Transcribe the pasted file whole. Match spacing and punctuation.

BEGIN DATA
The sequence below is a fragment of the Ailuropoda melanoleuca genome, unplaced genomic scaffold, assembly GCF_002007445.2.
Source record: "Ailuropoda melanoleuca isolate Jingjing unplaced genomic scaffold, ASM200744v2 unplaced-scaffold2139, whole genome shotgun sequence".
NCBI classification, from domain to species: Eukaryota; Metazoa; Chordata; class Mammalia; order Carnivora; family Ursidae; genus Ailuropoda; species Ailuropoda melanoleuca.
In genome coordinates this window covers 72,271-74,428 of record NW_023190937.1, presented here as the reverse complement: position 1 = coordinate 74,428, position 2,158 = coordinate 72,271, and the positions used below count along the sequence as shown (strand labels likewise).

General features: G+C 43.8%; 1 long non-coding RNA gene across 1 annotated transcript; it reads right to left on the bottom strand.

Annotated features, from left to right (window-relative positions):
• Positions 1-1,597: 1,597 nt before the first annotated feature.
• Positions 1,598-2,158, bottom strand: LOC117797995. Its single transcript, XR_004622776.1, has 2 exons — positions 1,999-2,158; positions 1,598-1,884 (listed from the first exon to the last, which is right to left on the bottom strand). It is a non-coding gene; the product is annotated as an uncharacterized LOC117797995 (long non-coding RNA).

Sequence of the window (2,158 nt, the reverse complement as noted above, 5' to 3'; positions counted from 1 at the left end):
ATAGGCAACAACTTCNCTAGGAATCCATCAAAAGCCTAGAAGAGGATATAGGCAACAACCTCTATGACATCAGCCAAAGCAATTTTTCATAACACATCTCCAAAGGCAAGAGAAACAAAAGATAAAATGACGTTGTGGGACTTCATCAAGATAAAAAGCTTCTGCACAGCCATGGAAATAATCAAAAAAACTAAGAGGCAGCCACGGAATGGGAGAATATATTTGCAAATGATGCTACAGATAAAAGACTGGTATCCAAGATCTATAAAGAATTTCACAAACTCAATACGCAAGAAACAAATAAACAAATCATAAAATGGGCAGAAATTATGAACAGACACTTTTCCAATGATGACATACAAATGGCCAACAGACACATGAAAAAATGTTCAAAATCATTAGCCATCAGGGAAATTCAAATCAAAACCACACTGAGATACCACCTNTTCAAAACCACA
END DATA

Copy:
The sequence below is a fragment of the Ailuropoda melanoleuca genome, unplaced genomic scaffold, assembly GCF_002007445.2.
Source record: "Ailuropoda melanoleuca isolate Jingjing unplaced genomic scaffold, ASM200744v2 unplaced-scaffold2139, whole genome shotgun sequence".
NCBI classification, from domain to species: Eukaryota; Metazoa; Chordata; class Mammalia; order Carnivora; family Ursidae; genus Ailuropoda; species Ailuropoda melanoleuca.
In genome coordinates this window covers 72,271-74,428 of record NW_023190937.1, presented here as the reverse complement: position 1 = coordinate 74,428, position 2,158 = coordinate 72,271, and the positions used below count along the sequence as shown (strand labels likewise).

General features: G+C 43.8%; 1 long non-coding RNA gene across 1 annotated transcript; it reads right to left on the bottom strand.

Annotated features, from left to right (window-relative positions):
• Positions 1-1,597: 1,597 nt before the first annotated feature.
• Positions 1,598-2,158, bottom strand: LOC117797995. Its single transcript, XR_004622776.1, has 2 exons — positions 1,999-2,158; positions 1,598-1,884 (listed from the first exon to the last, which is right to left on the bottom strand). It is a non-coding gene; the product is annotated as an uncharacterized LOC117797995 (long non-coding RNA).

Sequence of the window (2,158 nt, the reverse complement as noted above, 5' to 3'; positions counted from 1 at the left end):
ATAGGCAACAACTTCNCTAGGAATCCATCAAAAGCCTAGAAGAGGATATAGGCAACAACCTCTATGACATCAGCCAAAGCAATTTTTCATAACACATCTCCAAAGGCAAGAGAAACAAAAGATAAAATGACGTTGTGGGACTTCATCAAGATAAAAAGCTTCTGCACAGCCATGGAAATAATCAAAAAAACTAAGAGGCAGCCACGGAATGGGAGAATATATTTGCAAATGATGCTACAGATAAAAGACTGGTATCCAAGATCTATAAAGAATTTCACAAACTCAATACGCAAGAAACAAATAAACAAATCATAAAATGGGCAGAAATTATGAACAGACACTTTTCCAATGATGACATACAAATGGCCAACAGACACATGAAAAAATGTTCAAAATCATTAGCCATCAGGGAAATTCAAATCAAAACCACACTGAGATACCACCTNTTCAAAACCACA